Author Signe Miranda is one of my music industry peers in Toronto, Canada. We share an affinity for songwriting, musicianship and personal success. I jumped at the opportunity to read her book, The Song Creation Formula, because songwriting — more than any other activity — allows me to feel in flow. As such, I wanted to learn about Miranda’s process, learn about the songwriters she interviewed and learn about contributing author Taylor Abrahamse’s chord patterns framework.
Miranda and Abrahamse, in parallel with their clear love of songwriting, host a Toronto-based songwriting workshop, whose introductory class I attended before reading this book. The experience gave me some in-person reference material. It was an organized and thoughtful workshop which highlighted the songwriting ability of both authors. Their friendliness and desire to share their knowledge was as obvious in the class as it is in their book.
The Song Creation Formula is highly Canadian in terms of Miranda’s personal references and in terms of the 7 songwriters she interviewed. This made it easy for me (a Canadian) to relate to most of the songs, people and places mentioned. For any reader who is unfamiliar with Canada’s music scene, certainly many of the references can be found via web search.
The relatively short read (133 pages) is split approximately as 10% Miranda’s Song Creation Formula, 50% interviews with 7 songwriters and 25% Abrahamse’s chord progressions framework. The rest is Miranda’s commentary or resources.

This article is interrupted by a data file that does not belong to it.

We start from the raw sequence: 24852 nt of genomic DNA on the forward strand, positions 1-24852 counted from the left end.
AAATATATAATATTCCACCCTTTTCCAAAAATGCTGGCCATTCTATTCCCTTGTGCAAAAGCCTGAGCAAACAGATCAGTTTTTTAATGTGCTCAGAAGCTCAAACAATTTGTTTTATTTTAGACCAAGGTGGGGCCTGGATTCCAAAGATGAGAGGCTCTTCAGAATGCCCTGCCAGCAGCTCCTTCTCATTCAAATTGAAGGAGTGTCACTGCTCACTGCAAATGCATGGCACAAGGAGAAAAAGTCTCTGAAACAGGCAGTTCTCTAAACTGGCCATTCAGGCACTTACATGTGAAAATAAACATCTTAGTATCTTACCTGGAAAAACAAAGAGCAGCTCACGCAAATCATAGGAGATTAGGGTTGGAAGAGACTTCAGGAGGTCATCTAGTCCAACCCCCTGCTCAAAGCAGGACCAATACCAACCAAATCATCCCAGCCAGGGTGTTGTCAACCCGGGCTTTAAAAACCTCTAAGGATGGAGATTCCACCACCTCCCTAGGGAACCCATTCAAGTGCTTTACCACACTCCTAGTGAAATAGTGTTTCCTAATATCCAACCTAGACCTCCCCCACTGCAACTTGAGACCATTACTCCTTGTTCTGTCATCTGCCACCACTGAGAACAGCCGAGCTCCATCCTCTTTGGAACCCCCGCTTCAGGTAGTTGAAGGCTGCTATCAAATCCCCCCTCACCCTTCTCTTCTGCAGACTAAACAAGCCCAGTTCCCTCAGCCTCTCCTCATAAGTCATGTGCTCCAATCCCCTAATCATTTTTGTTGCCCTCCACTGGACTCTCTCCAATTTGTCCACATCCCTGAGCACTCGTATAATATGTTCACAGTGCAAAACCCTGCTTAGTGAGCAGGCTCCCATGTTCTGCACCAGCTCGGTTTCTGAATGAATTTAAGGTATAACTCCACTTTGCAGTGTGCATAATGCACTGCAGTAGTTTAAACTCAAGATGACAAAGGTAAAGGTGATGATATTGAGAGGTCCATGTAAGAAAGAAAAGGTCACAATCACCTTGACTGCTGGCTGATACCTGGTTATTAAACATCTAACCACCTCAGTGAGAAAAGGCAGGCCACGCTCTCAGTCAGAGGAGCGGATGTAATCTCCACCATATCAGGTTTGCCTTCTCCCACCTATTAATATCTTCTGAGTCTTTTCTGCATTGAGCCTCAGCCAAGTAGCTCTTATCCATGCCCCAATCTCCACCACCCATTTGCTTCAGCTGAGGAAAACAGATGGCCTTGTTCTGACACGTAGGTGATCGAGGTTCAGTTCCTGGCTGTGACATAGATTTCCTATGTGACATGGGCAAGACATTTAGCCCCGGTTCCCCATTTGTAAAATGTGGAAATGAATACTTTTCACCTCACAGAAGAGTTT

I thought this book had the potential to be 3 separate and longer books. Miranda’s personal story was enjoyable to read, so much that I would have liked to learn more about her recent years as a songwriter and enjoy smaller stories like finishing songs for an album. The 7 songwriter interviews were delicious enough for me to hunger for more. Each songwriter had their unique perspective and made me feel like I was one of their artistic comrades. The interviews were short-ish but interesting — there aren’t many such interviews. And finally, Abrahamse’s chord progressions framework was excellent because it offered digestible generalizations for song chord patterns. The song examples he refers to at the end of each pattern are popular and stylistically varied enough to make you think, “I know what he’s talking about thanks to that song.” The section did make me pine for more info, especially on the behalf of ultra-beginners.
I would have loved to hear an audiobook version of this book because hearing is believing. For now, an enjoyable text reading will have to do. I recommend this book for aspiring and experienced songwriters, or for anybody who would enjoy reading short interviews from some talented Canadians.